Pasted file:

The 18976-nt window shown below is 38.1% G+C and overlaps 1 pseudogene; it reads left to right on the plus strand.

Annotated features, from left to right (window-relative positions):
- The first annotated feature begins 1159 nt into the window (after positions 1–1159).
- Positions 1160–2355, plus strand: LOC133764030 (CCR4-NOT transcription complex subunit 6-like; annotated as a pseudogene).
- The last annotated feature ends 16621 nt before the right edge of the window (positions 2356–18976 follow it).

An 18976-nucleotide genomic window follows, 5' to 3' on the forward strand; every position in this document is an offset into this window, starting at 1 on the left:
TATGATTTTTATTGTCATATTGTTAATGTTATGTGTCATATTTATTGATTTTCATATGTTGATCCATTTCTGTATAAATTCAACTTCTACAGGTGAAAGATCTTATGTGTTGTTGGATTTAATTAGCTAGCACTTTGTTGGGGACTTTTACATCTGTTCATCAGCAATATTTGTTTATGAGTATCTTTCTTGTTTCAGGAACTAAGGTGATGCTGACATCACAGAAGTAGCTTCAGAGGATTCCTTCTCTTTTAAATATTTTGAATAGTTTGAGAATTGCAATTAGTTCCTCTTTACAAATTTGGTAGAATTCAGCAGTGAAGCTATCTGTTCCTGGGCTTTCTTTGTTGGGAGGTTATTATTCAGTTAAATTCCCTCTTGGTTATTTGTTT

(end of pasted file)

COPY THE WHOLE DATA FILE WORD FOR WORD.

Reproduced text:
The 18976-nt window shown below is 38.1% G+C and overlaps 1 pseudogene; it reads left to right on the plus strand.

Annotated features, from left to right (window-relative positions):
- The first annotated feature begins 1159 nt into the window (after positions 1–1159).
- Positions 1160–2355, plus strand: LOC133764030 (CCR4-NOT transcription complex subunit 6-like; annotated as a pseudogene).
- The last annotated feature ends 16621 nt before the right edge of the window (positions 2356–18976 follow it).

An 18976-nucleotide genomic window follows, 5' to 3' on the forward strand; every position in this document is an offset into this window, starting at 1 on the left:
TATGATTTTTATTGTCATATTGTTAATGTTATGTGTCATATTTATTGATTTTCATATGTTGATCCATTTCTGTATAAATTCAACTTCTACAGGTGAAAGATCTTATGTGTTGTTGGATTTAATTAGCTAGCACTTTGTTGGGGACTTTTACATCTGTTCATCAGCAATATTTGTTTATGAGTATCTTTCTTGTTTCAGGAACTAAGGTGATGCTGACATCACAGAAGTAGCTTCAGAGGATTCCTTCTCTTTTAAATATTTTGAATAGTTTGAGAATTGCAATTAGTTCCTCTTTACAAATTTGGTAGAATTCAGCAGTGAAGCTATCTGTTCCTGGGCTTTCTTTGTTGGGAGGTTATTATTCAGTTAAATTCCCTCTTGGTTATTTGTTT